‘Pedestrian’ Killed By Southwest Plane On Austin Runway


An unidentified man was struck and killed by a landing Southwest flight at Austin-Bergstrom International Airport late Thursday. The Southwest crew reported they saw someone on the runway as they touched down at 8:12 p.m. after a short hop from Dallas. Equipment was dispatched and found the dead man on Runway 17R. The 737-700 took significant damage to the left engine nacelle and Southwest said the crew tried to miss him. “The Southwest aircraft maneuvered to avoid an individual who appeared on runway 17R shortly after touchdown. The aircraft quickly came to a safe stop, and the Pilots reported the event to local air traffic controllers,” the statement said. The man was pronounced dead at the scene and it was later confirmed that the man did not have authorized access to the runways and ramp areas.

The airport characterized the incident as a “pedestrian fatality” and the airport confirmed that the man jumped a fence to get to the runway. “We are treating it as a security breach,” airport spokesman Bryce Dubee said. “This is the first time we’ve had a runway incursion like this. We have had the occasional security breach, but no one has ever gotten onto an active runway at the airport.” The TSA did a tour of the airport perimeter with airport security to try and spot weak spots.

Russ Niles
Russ Niles is Editor-in-Chief of AVweb. He has been a pilot for 30 years and joined AVweb 22 years ago. He and his wife Marni live in southern British Columbia where they also operate a small winery.

Other AVwebflash Articles


  1. Reminds me of folks that get killed by standing on train tracks here in FL.
    Different strokes for different folks – eh?

  2. I worked for a legacy carrier at ORD from 1970-1977 as a “ramp rat” progressing through the ranks and job responsibilities including being a ramp lead. Pedestrian interference of operations was quite often.

    On pushback of a 747, I was waiting for line maintenance to unhook the tow-bar, reconnect the steering linkage, and then reposition the massive tug. Because of the cockpit height, the ramp lead was a long way from the airplane. We had radios for communication with Operations. If there was any delays because of equipment issues, weather, or the beehive ground activity during the push-back, the ramp lead would keep Operations informed who were also on a direct communication link with ORD’s ground control. Since we had multiple departures happening at the same time, having Fat Albert, among the DC-9’s, DC-8’s, stretch 8’s, Convair 880’s, Convair 580’s, Fokker F-27’s and a ton of 727’s…cause any delays in getting away from the terminal could really hose up the “9 O’clock push” not only for us, but a bunch of other airlines and their multiple push-backs.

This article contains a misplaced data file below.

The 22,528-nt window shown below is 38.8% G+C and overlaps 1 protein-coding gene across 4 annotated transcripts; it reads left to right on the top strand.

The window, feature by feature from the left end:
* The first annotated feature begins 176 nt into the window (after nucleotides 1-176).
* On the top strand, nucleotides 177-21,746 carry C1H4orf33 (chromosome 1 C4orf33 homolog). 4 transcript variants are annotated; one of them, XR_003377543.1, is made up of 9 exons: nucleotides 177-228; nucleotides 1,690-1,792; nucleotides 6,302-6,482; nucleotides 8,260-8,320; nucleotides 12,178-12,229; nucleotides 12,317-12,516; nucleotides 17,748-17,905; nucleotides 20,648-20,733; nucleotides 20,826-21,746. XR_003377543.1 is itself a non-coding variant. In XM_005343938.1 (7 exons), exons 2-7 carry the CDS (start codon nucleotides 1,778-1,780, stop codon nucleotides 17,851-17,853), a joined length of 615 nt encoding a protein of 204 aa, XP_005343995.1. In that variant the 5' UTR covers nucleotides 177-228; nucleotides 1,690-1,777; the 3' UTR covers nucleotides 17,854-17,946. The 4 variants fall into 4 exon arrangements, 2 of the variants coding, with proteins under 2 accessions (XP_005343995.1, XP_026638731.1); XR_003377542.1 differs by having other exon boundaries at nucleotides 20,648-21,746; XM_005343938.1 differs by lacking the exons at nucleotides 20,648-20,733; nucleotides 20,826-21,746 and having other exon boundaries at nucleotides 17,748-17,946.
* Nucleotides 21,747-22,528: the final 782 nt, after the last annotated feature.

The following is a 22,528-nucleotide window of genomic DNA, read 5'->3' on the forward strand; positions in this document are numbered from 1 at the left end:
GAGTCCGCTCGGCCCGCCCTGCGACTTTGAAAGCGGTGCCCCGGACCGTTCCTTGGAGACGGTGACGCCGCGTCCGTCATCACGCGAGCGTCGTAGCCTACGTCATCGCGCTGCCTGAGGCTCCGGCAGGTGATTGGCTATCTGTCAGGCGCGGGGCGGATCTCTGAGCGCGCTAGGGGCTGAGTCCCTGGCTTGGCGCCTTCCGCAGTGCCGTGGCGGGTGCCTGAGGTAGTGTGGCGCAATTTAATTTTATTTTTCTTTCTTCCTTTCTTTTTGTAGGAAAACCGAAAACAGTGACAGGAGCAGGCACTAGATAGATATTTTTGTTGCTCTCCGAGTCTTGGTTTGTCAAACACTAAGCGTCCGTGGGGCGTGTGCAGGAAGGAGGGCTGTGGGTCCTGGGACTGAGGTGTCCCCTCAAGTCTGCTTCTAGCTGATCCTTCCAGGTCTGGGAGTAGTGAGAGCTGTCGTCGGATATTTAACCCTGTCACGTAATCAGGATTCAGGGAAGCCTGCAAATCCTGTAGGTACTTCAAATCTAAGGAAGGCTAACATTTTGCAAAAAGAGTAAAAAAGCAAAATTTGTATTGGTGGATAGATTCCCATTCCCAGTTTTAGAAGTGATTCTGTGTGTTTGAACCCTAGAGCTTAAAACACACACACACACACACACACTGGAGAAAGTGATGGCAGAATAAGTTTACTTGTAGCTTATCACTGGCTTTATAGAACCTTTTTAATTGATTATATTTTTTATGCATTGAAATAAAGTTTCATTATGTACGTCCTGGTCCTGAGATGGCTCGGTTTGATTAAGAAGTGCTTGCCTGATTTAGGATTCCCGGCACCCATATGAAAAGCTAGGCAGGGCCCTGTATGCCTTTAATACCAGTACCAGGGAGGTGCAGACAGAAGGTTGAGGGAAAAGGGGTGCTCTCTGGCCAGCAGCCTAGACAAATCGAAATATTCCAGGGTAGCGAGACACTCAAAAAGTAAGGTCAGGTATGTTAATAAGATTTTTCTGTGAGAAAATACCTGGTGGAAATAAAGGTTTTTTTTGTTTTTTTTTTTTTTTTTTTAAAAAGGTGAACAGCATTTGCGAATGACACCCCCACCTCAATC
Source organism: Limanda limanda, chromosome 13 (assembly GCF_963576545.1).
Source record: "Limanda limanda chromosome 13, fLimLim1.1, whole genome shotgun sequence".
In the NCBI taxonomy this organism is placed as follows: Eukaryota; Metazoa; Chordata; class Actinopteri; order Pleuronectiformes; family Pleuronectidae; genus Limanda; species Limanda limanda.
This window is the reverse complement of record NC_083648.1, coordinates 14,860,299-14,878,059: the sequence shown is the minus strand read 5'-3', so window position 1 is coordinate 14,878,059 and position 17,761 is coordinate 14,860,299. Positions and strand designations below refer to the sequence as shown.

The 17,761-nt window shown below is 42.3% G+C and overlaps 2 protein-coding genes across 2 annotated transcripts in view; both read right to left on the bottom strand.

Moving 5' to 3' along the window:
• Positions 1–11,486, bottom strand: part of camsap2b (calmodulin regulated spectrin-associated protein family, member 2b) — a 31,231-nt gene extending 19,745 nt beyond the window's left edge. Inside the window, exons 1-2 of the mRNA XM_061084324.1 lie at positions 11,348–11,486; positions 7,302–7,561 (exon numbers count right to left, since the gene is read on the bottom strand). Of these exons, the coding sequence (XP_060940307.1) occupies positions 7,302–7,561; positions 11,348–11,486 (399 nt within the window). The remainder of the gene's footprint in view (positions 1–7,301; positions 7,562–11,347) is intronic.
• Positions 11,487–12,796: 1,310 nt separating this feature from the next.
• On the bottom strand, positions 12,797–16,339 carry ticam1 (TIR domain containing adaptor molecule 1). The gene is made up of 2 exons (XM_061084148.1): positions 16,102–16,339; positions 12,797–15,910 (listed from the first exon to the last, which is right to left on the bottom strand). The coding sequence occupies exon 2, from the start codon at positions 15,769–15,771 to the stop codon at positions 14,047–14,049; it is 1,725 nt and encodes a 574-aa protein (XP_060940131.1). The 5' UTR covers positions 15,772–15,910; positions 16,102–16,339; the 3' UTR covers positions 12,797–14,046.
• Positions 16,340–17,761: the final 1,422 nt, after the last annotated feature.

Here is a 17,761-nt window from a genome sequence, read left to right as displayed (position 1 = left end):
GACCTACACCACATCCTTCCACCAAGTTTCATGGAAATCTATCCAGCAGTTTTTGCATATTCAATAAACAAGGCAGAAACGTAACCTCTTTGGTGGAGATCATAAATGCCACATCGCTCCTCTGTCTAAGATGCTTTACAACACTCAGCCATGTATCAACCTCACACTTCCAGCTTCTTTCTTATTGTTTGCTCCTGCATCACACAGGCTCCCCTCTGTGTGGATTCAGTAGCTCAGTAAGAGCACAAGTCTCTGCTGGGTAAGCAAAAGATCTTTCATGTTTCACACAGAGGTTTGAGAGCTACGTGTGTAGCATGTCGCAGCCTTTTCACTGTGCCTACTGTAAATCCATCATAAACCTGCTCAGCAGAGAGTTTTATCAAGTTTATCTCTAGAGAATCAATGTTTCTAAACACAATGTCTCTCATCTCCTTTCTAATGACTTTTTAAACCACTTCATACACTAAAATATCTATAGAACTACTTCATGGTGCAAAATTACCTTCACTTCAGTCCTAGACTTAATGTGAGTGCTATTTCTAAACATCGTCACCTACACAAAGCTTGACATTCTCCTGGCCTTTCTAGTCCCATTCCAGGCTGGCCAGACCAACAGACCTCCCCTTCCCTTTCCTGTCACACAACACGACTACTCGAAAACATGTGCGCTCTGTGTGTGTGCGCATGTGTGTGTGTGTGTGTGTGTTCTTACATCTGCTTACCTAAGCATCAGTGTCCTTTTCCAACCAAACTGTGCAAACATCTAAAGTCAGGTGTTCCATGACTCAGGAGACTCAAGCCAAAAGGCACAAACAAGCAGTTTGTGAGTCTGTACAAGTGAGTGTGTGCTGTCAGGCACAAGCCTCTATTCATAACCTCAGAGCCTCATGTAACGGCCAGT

Just as I was ready to give the signal to the Captain my wanded salute…a man came running out of the terminal area, from among a bunch of bag carts and containers, ran close enough to the 747’s idling engines to almost suck him in…demonstrated by his hair, clothes, and the instant leaning of his body toward the intakes as he sprinted toward the nose gear. Maintenance had already turned their backs to the airplane and was negotiating the tug back to the gate. So, they did not see this crazy person coming down the leading edge of the wing. I didn’t think he was actually going to make it to the nose gear. But somehow, he did not get ingested in the engines, and climbed up the nose gear, up the nose strut, and disappeared. By this time the captain had been vigorously motioning to me about wanting to get away from the inner taxiway area and join the conga line for departures. Plus, I had close to 20+ airliners of various shapes and sizes from other airlines trapped by our Fat Albert. It was quite a conversation between me and Operations, followed by a pronounced silence as they paused to contemplate what I was giving during this play by play account …and trying to figure out what they were going to say to ground control…which I found out had pronounced silent times as they processed this scene among themselves. From my vantage point, other than the passengers in the all glass gatehouse, I was the only employee to see this.